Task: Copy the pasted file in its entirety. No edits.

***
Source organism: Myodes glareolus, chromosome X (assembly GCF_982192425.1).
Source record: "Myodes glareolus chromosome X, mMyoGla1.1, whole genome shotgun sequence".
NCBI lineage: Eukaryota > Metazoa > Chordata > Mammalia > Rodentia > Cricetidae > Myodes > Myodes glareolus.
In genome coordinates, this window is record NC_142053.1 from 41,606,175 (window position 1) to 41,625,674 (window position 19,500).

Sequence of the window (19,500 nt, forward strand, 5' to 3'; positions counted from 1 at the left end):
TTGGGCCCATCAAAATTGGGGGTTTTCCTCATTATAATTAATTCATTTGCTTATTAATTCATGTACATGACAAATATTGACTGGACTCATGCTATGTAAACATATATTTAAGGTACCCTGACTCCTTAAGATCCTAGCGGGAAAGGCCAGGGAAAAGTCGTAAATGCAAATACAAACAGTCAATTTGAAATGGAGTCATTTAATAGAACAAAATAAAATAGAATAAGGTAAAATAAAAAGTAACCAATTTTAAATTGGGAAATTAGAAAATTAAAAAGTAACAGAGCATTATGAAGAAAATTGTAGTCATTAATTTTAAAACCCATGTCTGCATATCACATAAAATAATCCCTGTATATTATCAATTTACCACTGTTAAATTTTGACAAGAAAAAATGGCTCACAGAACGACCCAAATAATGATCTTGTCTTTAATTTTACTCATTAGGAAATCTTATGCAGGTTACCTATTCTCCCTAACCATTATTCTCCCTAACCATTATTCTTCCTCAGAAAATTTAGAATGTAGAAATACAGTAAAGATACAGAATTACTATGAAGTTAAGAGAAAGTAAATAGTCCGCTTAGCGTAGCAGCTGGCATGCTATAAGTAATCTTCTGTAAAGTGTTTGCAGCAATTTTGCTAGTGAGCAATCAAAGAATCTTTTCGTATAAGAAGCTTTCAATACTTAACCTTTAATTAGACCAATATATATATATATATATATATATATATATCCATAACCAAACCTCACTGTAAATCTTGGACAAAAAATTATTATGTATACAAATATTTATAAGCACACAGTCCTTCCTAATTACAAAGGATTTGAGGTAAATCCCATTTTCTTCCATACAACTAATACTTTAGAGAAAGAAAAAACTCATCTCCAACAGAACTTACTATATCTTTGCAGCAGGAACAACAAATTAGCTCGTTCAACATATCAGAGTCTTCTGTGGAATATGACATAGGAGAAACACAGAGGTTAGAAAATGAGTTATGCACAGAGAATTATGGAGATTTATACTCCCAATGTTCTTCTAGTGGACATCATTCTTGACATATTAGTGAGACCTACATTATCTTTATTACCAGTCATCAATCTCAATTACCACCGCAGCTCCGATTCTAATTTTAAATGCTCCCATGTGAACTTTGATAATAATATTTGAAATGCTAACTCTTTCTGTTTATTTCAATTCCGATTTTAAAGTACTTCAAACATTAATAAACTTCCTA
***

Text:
Source organism: Myodes glareolus, chromosome X (assembly GCF_982192425.1).
Source record: "Myodes glareolus chromosome X, mMyoGla1.1, whole genome shotgun sequence".
NCBI lineage: Eukaryota > Metazoa > Chordata > Mammalia > Rodentia > Cricetidae > Myodes > Myodes glareolus.
In genome coordinates, this window is record NC_142053.1 from 41,606,175 (window position 1) to 41,625,674 (window position 19,500).

Sequence of the window (19,500 nt, forward strand, 5' to 3'; positions counted from 1 at the left end):
TTGGGCCCATCAAAATTGGGGGTTTTCCTCATTATAATTAATTCATTTGCTTATTAATTCATGTACATGACAAATATTGACTGGACTCATGCTATGTAAACATATATTTAAGGTACCCTGACTCCTTAAGATCCTAGCGGGAAAGGCCAGGGAAAAGTCGTAAATGCAAATACAAACAGTCAATTTGAAATGGAGTCATTTAATAGAACAAAATAAAATAGAATAAGGTAAAATAAAAAGTAACCAATTTTAAATTGGGAAATTAGAAAATTAAAAAGTAACAGAGCATTATGAAGAAAATTGTAGTCATTAATTTTAAAACCCATGTCTGCATATCACATAAAATAATCCCTGTATATTATCAATTTACCACTGTTAAATTTTGACAAGAAAAAATGGCTCACAGAACGACCCAAATAATGATCTTGTCTTTAATTTTACTCATTAGGAAATCTTATGCAGGTTACCTATTCTCCCTAACCATTATTCTCCCTAACCATTATTCTTCCTCAGAAAATTTAGAATGTAGAAATACAGTAAAGATACAGAATTACTATGAAGTTAAGAGAAAGTAAATAGTCCGCTTAGCGTAGCAGCTGGCATGCTATAAGTAATCTTCTGTAAAGTGTTTGCAGCAATTTTGCTAGTGAGCAATCAAAGAATCTTTTCGTATAAGAAGCTTTCAATACTTAACCTTTAATTAGACCAATATATATATATATATATATATATATATATCCATAACCAAACCTCACTGTAAATCTTGGACAAAAAATTATTATGTATACAAATATTTATAAGCACACAGTCCTTCCTAATTACAAAGGATTTGAGGTAAATCCCATTTTCTTCCATACAACTAATACTTTAGAGAAAGAAAAAACTCATCTCCAACAGAACTTACTATATCTTTGCAGCAGGAACAACAAATTAGCTCGTTCAACATATCAGAGTCTTCTGTGGAATATGACATAGGAGAAACACAGAGGTTAGAAAATGAGTTATGCACAGAGAATTATGGAGATTTATACTCCCAATGTTCTTCTAGTGGACATCATTCTTGACATATTAGTGAGACCTACATTATCTTTATTACCAGTCATCAATCTCAATTACCACCGCAGCTCCGATTCTAATTTTAAATGCTCCCATGTGAACTTTGATAATAATATTTGAAATGCTAACTCTTTCTGTTTATTTCAATTCCGATTTTAAAGTACTTCAAACATTAATAAACTTCCTA